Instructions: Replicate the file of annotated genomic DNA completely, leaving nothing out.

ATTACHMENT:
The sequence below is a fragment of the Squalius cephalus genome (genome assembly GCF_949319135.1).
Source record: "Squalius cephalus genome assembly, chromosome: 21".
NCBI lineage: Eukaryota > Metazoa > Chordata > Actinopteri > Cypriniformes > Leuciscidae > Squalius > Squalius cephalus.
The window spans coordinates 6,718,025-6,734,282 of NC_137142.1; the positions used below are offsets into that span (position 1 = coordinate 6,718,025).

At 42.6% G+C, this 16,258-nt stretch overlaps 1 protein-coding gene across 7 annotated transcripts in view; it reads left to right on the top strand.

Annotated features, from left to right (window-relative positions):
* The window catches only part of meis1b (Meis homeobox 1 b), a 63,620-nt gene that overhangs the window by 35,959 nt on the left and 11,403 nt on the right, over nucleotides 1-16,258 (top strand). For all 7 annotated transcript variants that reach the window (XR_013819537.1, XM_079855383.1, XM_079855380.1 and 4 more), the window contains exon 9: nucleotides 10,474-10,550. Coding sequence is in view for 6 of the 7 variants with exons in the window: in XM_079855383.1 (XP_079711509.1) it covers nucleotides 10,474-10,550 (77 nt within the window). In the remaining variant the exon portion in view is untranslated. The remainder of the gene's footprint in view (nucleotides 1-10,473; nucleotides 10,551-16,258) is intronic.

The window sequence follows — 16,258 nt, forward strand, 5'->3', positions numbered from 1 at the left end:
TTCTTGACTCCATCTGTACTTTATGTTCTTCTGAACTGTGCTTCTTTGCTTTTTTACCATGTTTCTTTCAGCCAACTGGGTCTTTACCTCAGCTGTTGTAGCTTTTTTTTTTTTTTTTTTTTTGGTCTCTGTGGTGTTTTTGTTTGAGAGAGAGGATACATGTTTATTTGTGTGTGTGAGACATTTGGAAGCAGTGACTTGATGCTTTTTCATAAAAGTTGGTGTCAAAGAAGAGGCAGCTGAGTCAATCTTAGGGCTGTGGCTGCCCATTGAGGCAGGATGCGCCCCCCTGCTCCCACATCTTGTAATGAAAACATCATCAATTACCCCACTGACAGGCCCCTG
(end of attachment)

The sequence below is a fragment of the Squalius cephalus genome (genome assembly GCF_949319135.1).
Source record: "Squalius cephalus genome assembly, chromosome: 21".
NCBI lineage: Eukaryota > Metazoa > Chordata > Actinopteri > Cypriniformes > Leuciscidae > Squalius > Squalius cephalus.
The window spans coordinates 6,718,025-6,734,282 of NC_137142.1; the positions used below are offsets into that span (position 1 = coordinate 6,718,025).

At 42.6% G+C, this 16,258-nt stretch overlaps 1 protein-coding gene across 7 annotated transcripts in view; it reads left to right on the top strand.

Annotated features, from left to right (window-relative positions):
* The window catches only part of meis1b (Meis homeobox 1 b), a 63,620-nt gene that overhangs the window by 35,959 nt on the left and 11,403 nt on the right, over nucleotides 1-16,258 (top strand). For all 7 annotated transcript variants that reach the window (XR_013819537.1, XM_079855383.1, XM_079855380.1 and 4 more), the window contains exon 9: nucleotides 10,474-10,550. Coding sequence is in view for 6 of the 7 variants with exons in the window: in XM_079855383.1 (XP_079711509.1) it covers nucleotides 10,474-10,550 (77 nt within the window). In the remaining variant the exon portion in view is untranslated. The remainder of the gene's footprint in view (nucleotides 1-10,473; nucleotides 10,551-16,258) is intronic.

The window sequence follows — 16,258 nt, forward strand, 5'->3', positions numbered from 1 at the left end:
TTCTTGACTCCATCTGTACTTTATGTTCTTCTGAACTGTGCTTCTTTGCTTTTTTACCATGTTTCTTTCAGCCAACTGGGTCTTTACCTCAGCTGTTGTAGCTTTTTTTTTTTTTTTTTTTTTGGTCTCTGTGGTGTTTTTGTTTGAGAGAGAGGATACATGTTTATTTGTGTGTGTGAGACATTTGGAAGCAGTGACTTGATGCTTTTTCATAAAAGTTGGTGTCAAAGAAGAGGCAGCTGAGTCAATCTTAGGGCTGTGGCTGCCCATTGAGGCAGGATGCGCCCCCCTGCTCCCACATCTTGTAATGAAAACATCATCAATTACCCCACTGACAGGCCCCTG